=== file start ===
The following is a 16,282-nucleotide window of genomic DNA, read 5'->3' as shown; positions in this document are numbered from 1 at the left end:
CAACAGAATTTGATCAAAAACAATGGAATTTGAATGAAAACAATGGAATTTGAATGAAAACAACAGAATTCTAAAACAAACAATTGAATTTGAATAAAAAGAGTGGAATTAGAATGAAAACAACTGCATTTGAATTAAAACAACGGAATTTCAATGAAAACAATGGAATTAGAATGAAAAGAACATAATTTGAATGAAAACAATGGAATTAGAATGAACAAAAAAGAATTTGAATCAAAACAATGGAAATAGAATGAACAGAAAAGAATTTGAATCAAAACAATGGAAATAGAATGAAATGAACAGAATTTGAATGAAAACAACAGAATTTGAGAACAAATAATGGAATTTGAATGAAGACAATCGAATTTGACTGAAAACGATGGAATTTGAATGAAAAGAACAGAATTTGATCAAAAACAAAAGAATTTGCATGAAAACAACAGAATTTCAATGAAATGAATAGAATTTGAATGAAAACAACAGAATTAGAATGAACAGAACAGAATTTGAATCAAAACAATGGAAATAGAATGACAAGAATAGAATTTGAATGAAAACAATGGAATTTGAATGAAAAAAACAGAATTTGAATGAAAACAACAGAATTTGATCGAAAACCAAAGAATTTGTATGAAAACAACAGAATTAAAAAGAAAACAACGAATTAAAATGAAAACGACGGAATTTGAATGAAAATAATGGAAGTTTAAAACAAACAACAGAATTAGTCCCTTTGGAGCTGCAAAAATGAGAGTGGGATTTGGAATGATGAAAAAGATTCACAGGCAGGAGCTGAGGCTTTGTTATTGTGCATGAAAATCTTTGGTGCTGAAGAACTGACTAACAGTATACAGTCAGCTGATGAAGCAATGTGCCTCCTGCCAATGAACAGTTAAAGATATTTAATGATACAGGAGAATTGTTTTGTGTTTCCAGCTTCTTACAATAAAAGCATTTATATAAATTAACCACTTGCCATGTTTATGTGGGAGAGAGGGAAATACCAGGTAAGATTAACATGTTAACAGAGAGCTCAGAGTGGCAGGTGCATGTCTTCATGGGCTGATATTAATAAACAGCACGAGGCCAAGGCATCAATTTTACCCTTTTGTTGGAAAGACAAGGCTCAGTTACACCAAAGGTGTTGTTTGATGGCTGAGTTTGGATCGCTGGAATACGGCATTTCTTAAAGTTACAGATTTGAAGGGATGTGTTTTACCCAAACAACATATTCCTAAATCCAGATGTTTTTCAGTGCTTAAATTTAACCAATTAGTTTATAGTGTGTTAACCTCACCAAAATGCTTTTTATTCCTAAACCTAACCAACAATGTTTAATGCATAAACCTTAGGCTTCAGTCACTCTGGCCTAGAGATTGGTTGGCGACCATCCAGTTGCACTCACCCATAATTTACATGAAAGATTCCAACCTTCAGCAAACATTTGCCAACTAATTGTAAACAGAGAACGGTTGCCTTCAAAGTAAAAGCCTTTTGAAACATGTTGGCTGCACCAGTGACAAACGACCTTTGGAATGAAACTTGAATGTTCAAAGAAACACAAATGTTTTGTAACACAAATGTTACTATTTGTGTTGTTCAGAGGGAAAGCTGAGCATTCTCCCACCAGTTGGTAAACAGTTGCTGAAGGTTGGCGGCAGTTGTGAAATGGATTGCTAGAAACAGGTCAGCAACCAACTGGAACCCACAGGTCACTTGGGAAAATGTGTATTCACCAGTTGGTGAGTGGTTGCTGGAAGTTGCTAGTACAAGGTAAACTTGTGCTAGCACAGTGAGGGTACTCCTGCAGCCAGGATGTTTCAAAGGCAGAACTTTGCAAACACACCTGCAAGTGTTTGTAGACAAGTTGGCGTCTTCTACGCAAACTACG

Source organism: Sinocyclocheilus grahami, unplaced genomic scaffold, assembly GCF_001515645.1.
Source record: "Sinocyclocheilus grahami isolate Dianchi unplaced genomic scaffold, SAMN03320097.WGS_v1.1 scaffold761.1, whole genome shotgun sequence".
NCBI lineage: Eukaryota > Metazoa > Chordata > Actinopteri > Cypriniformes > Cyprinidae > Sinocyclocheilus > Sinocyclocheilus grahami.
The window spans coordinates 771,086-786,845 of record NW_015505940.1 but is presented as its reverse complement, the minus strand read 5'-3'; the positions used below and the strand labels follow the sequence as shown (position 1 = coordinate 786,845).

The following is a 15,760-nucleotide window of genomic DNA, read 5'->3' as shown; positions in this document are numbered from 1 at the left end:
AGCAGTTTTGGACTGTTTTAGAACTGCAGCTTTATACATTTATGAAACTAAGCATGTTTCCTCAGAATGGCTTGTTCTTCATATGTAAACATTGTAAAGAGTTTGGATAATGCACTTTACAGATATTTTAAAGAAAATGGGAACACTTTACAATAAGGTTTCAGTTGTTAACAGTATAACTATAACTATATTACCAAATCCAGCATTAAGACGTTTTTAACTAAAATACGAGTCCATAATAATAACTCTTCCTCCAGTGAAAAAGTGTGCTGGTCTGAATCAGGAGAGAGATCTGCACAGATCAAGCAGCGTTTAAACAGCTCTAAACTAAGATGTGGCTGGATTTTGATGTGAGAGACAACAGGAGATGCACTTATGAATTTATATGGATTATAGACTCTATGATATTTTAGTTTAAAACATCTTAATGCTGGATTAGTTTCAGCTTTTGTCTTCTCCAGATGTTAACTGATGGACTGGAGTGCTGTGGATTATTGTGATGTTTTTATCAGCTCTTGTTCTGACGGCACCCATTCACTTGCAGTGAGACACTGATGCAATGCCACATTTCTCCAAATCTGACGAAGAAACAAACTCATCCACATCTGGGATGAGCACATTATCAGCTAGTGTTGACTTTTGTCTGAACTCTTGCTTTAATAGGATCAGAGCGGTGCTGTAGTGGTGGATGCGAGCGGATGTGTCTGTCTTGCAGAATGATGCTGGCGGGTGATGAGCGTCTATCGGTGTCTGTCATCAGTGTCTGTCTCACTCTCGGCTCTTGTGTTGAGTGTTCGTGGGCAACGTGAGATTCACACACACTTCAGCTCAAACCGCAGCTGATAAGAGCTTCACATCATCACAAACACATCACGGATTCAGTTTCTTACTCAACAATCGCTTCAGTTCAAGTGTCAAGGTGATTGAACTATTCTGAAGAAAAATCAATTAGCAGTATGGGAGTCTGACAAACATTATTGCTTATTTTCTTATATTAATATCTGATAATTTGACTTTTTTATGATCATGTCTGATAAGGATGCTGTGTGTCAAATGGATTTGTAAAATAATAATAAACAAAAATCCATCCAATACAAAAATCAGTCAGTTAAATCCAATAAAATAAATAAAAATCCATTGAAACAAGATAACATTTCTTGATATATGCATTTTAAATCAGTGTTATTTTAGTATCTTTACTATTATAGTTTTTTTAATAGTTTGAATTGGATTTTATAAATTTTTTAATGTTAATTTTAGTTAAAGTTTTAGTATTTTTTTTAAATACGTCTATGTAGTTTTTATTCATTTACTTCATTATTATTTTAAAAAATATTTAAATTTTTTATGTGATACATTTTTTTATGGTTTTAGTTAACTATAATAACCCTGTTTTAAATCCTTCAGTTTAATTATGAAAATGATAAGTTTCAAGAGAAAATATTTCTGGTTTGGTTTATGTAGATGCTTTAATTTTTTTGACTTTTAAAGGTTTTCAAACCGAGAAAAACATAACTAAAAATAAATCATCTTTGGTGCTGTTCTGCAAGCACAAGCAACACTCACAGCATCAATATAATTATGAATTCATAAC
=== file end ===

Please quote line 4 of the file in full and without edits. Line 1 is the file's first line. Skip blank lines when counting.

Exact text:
Source record: "Sinocyclocheilus grahami isolate Dianchi unplaced genomic scaffold, SAMN03320097.WGS_v1.1 scaffold761.1, whole genome shotgun sequence".